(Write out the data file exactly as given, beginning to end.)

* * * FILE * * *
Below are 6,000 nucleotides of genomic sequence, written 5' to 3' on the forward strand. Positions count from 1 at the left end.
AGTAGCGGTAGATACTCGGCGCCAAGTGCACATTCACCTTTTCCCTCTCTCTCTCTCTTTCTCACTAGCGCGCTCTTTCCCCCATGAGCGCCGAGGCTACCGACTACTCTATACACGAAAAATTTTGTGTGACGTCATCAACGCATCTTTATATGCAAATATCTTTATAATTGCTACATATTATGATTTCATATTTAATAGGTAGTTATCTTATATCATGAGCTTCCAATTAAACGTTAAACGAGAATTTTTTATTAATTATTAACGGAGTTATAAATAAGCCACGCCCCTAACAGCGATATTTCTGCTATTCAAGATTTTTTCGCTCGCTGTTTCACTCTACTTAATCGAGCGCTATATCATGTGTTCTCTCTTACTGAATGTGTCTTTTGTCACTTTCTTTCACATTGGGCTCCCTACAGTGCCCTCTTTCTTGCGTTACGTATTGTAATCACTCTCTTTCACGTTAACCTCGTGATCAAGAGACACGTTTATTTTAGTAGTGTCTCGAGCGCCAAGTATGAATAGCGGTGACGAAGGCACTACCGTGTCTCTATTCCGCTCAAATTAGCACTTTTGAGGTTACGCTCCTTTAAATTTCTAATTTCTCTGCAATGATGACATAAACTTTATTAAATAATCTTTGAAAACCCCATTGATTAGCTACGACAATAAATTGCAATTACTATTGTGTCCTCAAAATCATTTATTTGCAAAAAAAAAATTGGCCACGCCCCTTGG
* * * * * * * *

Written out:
Below are 6,000 nucleotides of genomic sequence, written 5' to 3' on the forward strand. Positions count from 1 at the left end.
AGTAGCGGTAGATACTCGGCGCCAAGTGCACATTCACCTTTTCCCTCTCTCTCTCTCTTTCTCACTAGCGCGCTCTTTCCCCCATGAGCGCCGAGGCTACCGACTACTCTATACACGAAAAATTTTGTGTGACGTCATCAACGCATCTTTATATGCAAATATCTTTATAATTGCTACATATTATGATTTCATATTTAATAGGTAGTTATCTTATATCATGAGCTTCCAATTAAACGTTAAACGAGAATTTTTTATTAATTATTAACGGAGTTATAAATAAGCCACGCCCCTAACAGCGATATTTCTGCTATTCAAGATTTTTTCGCTCGCTGTTTCACTCTACTTAATCGAGCGCTATATCATGTGTTCTCTCTTACTGAATGTGTCTTTTGTCACTTTCTTTCACATTGGGCTCCCTACAGTGCCCTCTTTCTTGCGTTACGTATTGTAATCACTCTCTTTCACGTTAACCTCGTGATCAAGAGACACGTTTATTTTAGTAGTGTCTCGAGCGCCAAGTATGAATAGCGGTGACGAAGGCACTACCGTGTCTCTATTCCGCTCAAATTAGCACTTTTGAGGTTACGCTCCTTTAAATTTCTAATTTCTCTGCAATGATGACATAAACTTTATTAAATAATCTTTGAAAACCCCATTGATTAGCTACGACAATAAATTGCAATTACTATTGTGTCCTCAAAATCATTTATTTGCAAAAAAAAAATTGGCCACGCCCCTTGG